Seyfarth Synopsis: On January 17, 2023, the Tenth Circuit issued a decision in Norwood v. United Parcel Service . The Tenth Circuit affirmed the trial court’s decision in favor of United Parcel Service (“UPS”), holding that the Americans with Disabilities Act (“ADA”) does not require employers to immediately tell employees of approved possible accommodations or formally offer such accommodations as opposed to “informally” asking if the proposed accommodation(s) would satisfy the employee.
Plaintiff worked for United Parcel Service (“UPS”) for several years, including as a division manager, before her mental health began to decline due to personal difficulties. Among other things, she struggled to recall daily conversations, a requirement of her job. Due to these difficulties, Plaintiff’s manager informed her that she intended to place her on a performance improvement plan. This caused Plaintiff to suffer an anxiety attack and she requested a medical leave and an accommodation under the ADA. UPS instructed Plaintiff how to seek an accommodation and shortly thereafter Plaintiff went on medical leave.
During Plaintiff’s leave, UPS sent her an “accommodation packet” but Plaintiff did not return her paperwork so UPS closed the case. Upon Plaintiff’s request, UPS reopened Plaintiff’s case and she completed the accommodation paperwork. Plaintiff met with a committee consisting of UPS’s Human Resources Manager and other Human Resources employees for an accommodation meeting in which Plaintiff informed them of her medical restrictions and requested accommodations based on her restrictions. Specifically, Plaintiff requested to record meetings.
Following the meeting, the committee discussed Plaintiff’s accommodation requests and proposed reasonable alternatives to these requests, including designating notetakers and authorizing notetaking by Plaintiff instead of recording meetings, as she requested.
After the committee’s meeting, they contacted Plaintiff six times to inform her of the committee’s findings and propose alternative accommodations. Plaintiff informally refused alternative accommodation requests and repeatedly requested to tape record meetings despite the committee’s decision.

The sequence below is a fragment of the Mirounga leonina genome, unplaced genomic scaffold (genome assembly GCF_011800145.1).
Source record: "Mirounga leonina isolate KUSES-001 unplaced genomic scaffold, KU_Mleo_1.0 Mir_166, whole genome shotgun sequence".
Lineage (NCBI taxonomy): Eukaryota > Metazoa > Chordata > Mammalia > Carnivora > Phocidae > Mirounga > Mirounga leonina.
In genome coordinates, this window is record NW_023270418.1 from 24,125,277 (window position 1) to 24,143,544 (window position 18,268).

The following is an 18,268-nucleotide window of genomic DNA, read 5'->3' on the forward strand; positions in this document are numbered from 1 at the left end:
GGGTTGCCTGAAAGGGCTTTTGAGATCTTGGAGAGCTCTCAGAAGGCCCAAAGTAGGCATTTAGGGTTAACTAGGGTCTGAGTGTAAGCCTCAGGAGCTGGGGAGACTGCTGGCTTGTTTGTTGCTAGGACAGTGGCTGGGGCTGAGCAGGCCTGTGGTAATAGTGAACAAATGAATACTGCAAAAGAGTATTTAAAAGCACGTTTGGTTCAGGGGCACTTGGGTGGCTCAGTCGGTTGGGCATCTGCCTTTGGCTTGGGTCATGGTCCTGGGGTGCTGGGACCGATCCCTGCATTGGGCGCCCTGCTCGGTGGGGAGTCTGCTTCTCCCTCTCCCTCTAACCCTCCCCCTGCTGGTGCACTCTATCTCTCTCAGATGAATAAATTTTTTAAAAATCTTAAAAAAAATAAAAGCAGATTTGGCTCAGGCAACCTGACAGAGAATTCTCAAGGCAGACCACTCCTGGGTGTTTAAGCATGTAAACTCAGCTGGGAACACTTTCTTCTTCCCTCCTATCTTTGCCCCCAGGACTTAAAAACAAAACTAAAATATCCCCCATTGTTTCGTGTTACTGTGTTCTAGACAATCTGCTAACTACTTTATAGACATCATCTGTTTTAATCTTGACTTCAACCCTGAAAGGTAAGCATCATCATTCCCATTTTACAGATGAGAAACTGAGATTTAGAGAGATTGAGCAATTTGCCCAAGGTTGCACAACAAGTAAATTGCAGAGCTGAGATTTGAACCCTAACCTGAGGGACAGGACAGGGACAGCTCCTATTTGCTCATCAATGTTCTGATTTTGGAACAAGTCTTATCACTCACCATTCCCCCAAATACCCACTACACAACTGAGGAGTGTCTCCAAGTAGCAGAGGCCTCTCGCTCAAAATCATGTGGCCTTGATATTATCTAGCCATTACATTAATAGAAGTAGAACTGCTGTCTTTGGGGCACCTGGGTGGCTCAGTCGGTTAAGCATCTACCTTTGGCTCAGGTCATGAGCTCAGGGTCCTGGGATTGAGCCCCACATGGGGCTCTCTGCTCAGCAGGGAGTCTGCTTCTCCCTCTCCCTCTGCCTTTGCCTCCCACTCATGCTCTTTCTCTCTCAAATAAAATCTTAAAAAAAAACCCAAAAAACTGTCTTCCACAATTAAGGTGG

A few weeks later, Plaintiff informed UPS that she wished to retire, but despite submitting retirement paperwork, Plaintiff again asked that she be accommodated by being allowed to record meetings. UPS offered to reverse the retirement request and resume the accommodation process, including searching for open positions Plaintiff was qualified to perform. Plaintiff responded by again stating she wanted to record meetings and ultimately retired.
The Court’s Decision
The ADA imposes an obligation on employers to engage in a good faith interactive process to determine reasonable accommodations for employees with disabilities. The “interactive process” contemplates “an affirmative obligation to undertake a good faith back-and-forth process between the employer and the employee, with the goal of identifying the employee’s precise limitations and attempting to find a reasonable accommodation for those limitations.” Dansie v. Union Pac. R. R. Co., 42 F.4th, 1184, 1193 (10th Cir. 2022). As the Court noted, “[w]e have emphasized the importance of this good-faith communication ‘because each side will possess different information, all of which is critical to determining whether there is a reasonable accommodation that might permit the disabled employee to perform the essential functions of her job.”
Plaintiff argued that UPS acted in bad faith during the interactive process by concealing the possibility of a notetaker, as when she first spoke with UPS’s Human Resources Manager, his failure to reveal that UPS identified notetaking as a possible accommodation amounted to a “lie.” The trial court rejected Plaintiff’s argument and granted summary judgment for UPS.
On appeal, the Tenth Circuit found that UPS did not act in bad faith, as they regularly communicated with Plaintiff regarding a reasonable accommodation until Plaintiff retired. Moreover, even assuming that the Human Resources Manager purposefully concealed the proposed accommodation of a notetaker during their first meeting, “that did not end the interactive process, nor did it stop [the Human Resources Manager] from proposing a notetaker as an accommodation.”
The Court also rejected Plaintiff’s argument that UPS violated the ADA by not formally offering her the accommodation of a notetaker, and instead asking her whether it was acceptable. The Court noted that nothing in the statute or case law requires that an employer frame possible reasonable accommodations during the interactive process in declarative sentences rather than questions.
Implication for Employers
Employers have an obligation to engage in a good faith interactive process to determine possible reasonable accommodations under the ADA. But what does that process look like?
Based on the Court’s findings in this case, internal preparatory meetings do not obligate the company to immediately offer proposed accommodations. Rather, an ongoing formal or informal process is what is required under the law. Moreover, employers are not required to formally offer accommodations in any particular manner, and courts are unlikely to view the particular language in which accommodations are proposed as determinative as to whether an employer engaged in the interactive process in good faith.